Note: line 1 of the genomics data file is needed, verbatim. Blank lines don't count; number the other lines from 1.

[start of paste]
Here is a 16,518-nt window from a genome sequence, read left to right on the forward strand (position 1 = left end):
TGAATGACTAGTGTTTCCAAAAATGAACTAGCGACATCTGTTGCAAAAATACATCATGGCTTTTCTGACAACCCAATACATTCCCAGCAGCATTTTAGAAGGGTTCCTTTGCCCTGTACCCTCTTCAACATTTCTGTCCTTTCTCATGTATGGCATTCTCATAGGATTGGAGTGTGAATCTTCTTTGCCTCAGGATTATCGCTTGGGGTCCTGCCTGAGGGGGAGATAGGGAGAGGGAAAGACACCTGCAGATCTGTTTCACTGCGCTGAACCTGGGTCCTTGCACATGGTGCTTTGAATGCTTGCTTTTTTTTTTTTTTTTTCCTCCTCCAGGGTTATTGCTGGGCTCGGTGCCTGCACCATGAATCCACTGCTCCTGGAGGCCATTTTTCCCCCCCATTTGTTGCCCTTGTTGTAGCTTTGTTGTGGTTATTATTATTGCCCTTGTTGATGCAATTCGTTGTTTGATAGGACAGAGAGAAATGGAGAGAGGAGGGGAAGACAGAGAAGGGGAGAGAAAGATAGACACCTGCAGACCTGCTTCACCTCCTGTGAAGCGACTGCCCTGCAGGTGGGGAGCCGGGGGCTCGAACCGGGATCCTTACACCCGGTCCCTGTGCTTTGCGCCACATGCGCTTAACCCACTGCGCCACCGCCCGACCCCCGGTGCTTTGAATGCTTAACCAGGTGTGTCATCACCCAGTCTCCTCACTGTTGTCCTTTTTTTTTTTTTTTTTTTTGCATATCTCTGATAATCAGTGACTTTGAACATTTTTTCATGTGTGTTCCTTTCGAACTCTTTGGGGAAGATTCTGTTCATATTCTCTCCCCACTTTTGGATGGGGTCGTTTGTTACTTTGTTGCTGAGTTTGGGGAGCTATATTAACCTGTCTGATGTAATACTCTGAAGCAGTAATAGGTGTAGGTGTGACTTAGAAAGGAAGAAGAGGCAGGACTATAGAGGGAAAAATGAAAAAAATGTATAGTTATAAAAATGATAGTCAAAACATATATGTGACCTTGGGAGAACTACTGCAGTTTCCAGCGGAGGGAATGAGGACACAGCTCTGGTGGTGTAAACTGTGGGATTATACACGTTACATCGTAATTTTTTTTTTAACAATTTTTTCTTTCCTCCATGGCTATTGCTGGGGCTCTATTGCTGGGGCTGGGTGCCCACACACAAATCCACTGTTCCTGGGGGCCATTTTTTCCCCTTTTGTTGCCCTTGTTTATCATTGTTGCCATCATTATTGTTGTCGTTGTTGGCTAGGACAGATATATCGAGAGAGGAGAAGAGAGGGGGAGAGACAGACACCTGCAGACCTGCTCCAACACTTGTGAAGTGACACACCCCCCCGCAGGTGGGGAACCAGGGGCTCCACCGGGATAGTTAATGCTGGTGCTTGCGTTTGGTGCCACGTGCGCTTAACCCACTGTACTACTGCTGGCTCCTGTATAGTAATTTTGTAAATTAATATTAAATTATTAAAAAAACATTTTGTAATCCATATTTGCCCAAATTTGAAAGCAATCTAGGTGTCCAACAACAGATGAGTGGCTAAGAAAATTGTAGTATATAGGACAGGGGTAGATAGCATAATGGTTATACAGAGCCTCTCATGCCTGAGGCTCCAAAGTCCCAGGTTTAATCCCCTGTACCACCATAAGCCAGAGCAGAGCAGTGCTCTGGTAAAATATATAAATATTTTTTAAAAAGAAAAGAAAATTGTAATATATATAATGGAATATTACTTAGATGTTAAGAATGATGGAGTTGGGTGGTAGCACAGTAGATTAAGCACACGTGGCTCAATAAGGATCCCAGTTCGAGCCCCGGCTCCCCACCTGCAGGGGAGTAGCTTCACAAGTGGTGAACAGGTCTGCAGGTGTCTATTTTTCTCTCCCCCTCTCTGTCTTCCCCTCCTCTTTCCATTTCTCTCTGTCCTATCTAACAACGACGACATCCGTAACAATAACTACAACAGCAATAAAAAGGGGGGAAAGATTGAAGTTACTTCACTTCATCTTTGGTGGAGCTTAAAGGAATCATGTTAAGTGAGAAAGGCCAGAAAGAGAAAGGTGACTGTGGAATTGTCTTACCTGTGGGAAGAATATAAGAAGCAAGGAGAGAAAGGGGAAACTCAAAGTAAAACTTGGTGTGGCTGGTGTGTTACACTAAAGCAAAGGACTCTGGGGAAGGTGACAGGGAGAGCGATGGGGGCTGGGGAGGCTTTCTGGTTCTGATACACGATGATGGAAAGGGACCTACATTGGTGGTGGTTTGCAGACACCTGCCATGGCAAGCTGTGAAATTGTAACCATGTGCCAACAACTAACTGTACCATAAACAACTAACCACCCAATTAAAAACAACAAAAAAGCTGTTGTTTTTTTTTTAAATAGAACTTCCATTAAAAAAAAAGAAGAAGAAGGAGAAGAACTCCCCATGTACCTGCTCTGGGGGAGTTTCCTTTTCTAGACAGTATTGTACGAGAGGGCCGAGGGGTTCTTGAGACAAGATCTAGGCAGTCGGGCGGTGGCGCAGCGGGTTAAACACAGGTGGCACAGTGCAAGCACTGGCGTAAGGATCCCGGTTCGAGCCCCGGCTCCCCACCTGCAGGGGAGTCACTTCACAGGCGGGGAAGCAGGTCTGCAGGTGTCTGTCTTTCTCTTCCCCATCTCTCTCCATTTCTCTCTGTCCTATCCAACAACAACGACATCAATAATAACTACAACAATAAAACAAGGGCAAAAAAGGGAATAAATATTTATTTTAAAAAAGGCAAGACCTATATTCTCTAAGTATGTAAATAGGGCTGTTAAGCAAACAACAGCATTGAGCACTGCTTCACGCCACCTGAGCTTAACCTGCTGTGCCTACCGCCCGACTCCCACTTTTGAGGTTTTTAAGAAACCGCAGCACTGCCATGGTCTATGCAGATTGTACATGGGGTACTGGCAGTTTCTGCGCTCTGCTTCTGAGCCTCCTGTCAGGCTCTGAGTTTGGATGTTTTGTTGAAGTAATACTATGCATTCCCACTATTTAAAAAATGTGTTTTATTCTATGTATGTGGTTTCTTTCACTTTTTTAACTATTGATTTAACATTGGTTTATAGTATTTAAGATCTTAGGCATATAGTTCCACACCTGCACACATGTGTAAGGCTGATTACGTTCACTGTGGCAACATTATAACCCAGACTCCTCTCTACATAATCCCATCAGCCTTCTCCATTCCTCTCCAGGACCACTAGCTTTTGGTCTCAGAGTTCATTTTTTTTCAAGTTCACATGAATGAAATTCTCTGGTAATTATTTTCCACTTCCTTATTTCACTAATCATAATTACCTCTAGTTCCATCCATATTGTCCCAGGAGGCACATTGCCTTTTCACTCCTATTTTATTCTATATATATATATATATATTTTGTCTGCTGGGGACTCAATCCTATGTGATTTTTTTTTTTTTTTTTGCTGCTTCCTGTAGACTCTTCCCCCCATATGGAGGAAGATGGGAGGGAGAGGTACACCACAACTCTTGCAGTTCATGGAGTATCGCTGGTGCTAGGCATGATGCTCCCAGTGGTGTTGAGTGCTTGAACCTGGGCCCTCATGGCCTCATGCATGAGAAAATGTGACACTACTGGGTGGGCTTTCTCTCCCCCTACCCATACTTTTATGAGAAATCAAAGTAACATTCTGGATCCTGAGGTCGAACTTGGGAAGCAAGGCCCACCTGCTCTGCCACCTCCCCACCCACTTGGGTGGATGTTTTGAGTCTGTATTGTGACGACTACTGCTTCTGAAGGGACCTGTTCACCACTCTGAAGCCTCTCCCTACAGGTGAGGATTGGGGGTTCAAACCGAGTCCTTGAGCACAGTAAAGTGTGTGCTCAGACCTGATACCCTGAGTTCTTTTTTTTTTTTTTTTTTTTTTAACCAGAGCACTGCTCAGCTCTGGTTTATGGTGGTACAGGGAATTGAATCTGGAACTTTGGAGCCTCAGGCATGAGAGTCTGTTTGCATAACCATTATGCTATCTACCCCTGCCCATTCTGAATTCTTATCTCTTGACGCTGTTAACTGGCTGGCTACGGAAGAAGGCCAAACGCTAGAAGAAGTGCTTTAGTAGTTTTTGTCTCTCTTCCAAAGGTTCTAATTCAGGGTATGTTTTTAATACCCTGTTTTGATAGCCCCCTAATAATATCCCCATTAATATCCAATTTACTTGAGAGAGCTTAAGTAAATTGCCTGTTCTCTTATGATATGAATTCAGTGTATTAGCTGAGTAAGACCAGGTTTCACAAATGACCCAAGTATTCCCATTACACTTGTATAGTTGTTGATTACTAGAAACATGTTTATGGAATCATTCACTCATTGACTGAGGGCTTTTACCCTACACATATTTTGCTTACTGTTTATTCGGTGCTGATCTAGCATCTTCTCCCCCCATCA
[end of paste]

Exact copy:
Here is a 16,518-nt window from a genome sequence, read left to right on the forward strand (position 1 = left end):